Easter with the eyes of faith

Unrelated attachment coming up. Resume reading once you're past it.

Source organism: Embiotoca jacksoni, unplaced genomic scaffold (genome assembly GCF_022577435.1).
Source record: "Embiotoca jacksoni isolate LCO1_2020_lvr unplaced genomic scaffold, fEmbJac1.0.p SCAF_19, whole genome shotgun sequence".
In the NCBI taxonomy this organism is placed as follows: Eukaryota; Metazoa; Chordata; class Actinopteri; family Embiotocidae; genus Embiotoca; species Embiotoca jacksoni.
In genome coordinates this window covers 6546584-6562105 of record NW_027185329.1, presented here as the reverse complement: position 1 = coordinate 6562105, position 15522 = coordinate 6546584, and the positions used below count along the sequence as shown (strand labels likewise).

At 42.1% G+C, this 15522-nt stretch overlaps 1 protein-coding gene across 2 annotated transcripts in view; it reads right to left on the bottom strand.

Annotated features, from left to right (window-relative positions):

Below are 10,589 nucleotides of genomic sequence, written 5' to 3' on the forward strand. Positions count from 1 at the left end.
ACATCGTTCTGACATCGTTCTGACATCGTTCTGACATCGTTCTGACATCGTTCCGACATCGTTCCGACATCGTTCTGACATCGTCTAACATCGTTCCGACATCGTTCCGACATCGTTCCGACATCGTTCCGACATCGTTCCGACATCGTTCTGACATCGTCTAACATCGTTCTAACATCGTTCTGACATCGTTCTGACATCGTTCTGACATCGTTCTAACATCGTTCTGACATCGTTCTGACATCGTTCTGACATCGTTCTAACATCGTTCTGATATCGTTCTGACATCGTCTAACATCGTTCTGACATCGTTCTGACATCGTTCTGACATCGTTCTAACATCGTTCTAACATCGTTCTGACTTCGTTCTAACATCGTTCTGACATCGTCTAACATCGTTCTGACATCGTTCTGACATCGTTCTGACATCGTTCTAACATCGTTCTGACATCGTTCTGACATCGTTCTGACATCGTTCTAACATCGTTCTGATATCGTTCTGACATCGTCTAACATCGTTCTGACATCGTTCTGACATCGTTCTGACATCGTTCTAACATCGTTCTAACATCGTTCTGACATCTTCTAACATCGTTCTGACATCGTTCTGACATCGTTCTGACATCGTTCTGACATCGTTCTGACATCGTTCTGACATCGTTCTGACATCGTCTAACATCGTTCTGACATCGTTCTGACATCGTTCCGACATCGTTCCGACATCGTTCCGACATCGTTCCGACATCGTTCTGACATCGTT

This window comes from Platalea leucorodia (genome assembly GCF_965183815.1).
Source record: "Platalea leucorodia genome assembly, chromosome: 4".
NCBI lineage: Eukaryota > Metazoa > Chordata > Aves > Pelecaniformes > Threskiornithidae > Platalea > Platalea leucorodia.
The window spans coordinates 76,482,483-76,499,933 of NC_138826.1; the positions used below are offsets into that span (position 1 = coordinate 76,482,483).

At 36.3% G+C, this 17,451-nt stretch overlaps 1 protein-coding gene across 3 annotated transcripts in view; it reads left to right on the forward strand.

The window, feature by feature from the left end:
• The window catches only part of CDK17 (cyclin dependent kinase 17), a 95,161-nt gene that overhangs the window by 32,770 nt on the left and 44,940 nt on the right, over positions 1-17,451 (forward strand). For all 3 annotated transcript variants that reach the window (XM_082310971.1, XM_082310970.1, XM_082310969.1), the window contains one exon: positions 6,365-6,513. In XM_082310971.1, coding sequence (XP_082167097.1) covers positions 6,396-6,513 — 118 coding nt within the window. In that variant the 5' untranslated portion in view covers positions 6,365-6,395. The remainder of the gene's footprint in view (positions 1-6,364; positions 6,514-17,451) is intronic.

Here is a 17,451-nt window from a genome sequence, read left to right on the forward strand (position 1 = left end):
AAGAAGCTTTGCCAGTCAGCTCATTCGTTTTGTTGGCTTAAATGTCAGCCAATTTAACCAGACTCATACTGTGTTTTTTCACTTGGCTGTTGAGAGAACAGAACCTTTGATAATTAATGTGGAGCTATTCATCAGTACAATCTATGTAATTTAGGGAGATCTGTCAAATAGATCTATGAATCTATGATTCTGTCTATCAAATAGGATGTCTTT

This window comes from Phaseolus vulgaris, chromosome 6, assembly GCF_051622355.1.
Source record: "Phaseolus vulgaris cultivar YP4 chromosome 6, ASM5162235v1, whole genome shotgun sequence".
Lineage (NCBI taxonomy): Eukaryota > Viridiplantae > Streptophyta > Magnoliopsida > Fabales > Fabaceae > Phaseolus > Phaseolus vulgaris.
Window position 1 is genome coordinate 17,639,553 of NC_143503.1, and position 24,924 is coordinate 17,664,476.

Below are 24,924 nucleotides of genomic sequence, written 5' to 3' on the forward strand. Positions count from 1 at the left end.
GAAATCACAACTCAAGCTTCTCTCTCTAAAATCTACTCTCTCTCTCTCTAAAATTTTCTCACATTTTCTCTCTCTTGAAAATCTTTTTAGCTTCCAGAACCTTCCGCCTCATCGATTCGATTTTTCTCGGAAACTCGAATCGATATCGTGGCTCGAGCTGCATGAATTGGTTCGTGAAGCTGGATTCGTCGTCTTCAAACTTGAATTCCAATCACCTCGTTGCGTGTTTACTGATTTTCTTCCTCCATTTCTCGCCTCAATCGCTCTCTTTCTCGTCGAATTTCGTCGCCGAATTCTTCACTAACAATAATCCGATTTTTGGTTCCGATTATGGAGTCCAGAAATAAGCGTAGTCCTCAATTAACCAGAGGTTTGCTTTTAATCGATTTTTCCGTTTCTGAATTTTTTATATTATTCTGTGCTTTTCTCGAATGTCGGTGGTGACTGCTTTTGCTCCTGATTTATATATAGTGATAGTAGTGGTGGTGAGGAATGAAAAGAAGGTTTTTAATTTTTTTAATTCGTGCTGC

first_img Sharing is caring! 55 Views no discussions Share Tweet Sharecenter_img Share FaithLifestyleLocalNews Easter with the eyes of faith by: – April 24, 2011 Photo credit: CNN-online.org.ukAnother name for ritual is repetition. Rituals save us from starting from scratch every time something important to us needs commemoration. All we have to do is perform the ritual.It is said that we live in an age alien to this practice; and yet, when news of President Kennedy’s death reached the streets, to cite one famous example, impromptu candle processions formed everywhere. People did not turn in their grief to speech-making. They turned spontaneously to ritual. Holy Week is all ritual, culminating in the ceremony of darkness and light of Holy Saturday, and the great Exultet proclamation.Not every day is a day for significant ritual, where great deliberation goes into preparation and execution. Some days require it, and are incomplete without it. Easter would not be Easter if the accompaniments were just thurible and incense.At another level, every year, the details of the account in Scripture of the Resurrection are pored over. New explanations are often offered for some details, but the ground has essentially been covered before, and nothing really new emerges. The miracle remains the same: he is not here, he is risen!Easter ritual allows us to experience afresh the foundations of faith every time we commemorate the occasion. St. Paul put it simply and fundamentally in First Corinthians: “If Christ is not risen, your faith is in vain.” Your hope too, of course, but he didn’t have to say it.Some difference exists in the way the resurrection was experienced at the beginning and how later generations have done so. The single constant in all the early testimonies is an appeal to sight: “I have seen the Lord.” St. Paul felt excluded from this special band of witnesses, until his Damascus experience allowed him to say: “I too have seen.” It was a privileged, unrepeatable time, when the risen Lord was seen and, as John said in his First Letter, touched and verified.This does not mean that faith was not required. Early witnesses had to trust that their eyes were not deceiving them, that sight was not illusory. Nothing in their experience and tradition had led them to expect anything like it. The dialogue between the disciples on the road to Emmaus makes it clear that the crucifixion represented complete devastation. Then, a man whose brutal death was witnessed by crowds, who was buried in a sealed tomb, had reportedly returned to visit his companions. This is the man they now claimed to “see.”Faith then as now did not depend on proof. What proof could there have been? The moment of resurrection was not a visible event. No one could come forward as an eyewitness. The empty tomb did not constitute proof either. Other explanations were possible, as the gospels themselves indicate. The body could have been “taken away” by someone, as Mary lamented when she arrived at the tomb that morning.What faith attested to then was not an absence, but a special form of presence. This is the distinctive Easter fact in the gospels. It is what empowered the disciples, and it’s where the continuities in resurrection faith, past and present, crucially begin.Faith today responds to the resurrection as a continuing presence. The privilege of “seeing” is no longer ours. We cannot say “I too have seen the Lord.” What we can say is “I too have met him.” Presence now means that the Lord is accessible; he can be met; people keep meeting him, and meeting him continues to change their lives.The experience is something one must desire. St. Augustine set great store by desire in trying to explain the manner and the extent to which God pervades our lives. As Jesus once turned to ask the strangers following him: “What is it that you seek?” Such desiring takes many forms. Doing so actively and deliberately in prayer is one way. More ordinarily perhaps, it’s a matter of what loyalties one perseveres in surrendering to, how one keeps one’s heart inclined and oriented.The experience also transforms. The early witnesses were considered drunk because of change the resurrection had effected in them. Conversion, which is really resurrection encounter by another name, clearly also testifies to this. When it occurs, the experience is always felt as amazing; it transforms blindness into sight, and it brings the convert into a life of new, enlightened awareness.It is such witnesses, who have met the Lord, and are continually transformed by him, who are “sent.” Who else will make the world over; who else can possibly transform it? Such witnessing is a way of saying to the world: ‘I am the message I preach.’ I am reminded here of St. Francis’ instruction to his followers as he once sent them out: preach the gospel by all means possible, he said, and if it’s really necessary, you could even use words.Evangelization is essentially not a matter of giving doctrine. It works in a far more holistic way through the witness displayed in a life. It is life, not doctrine, that attracts and persuades. Method and approach are always important in evangelization, but lives transformed by resurrection faith will always be the surest and best of its techniques.By: Father Henry Charles Ph.dlast_img

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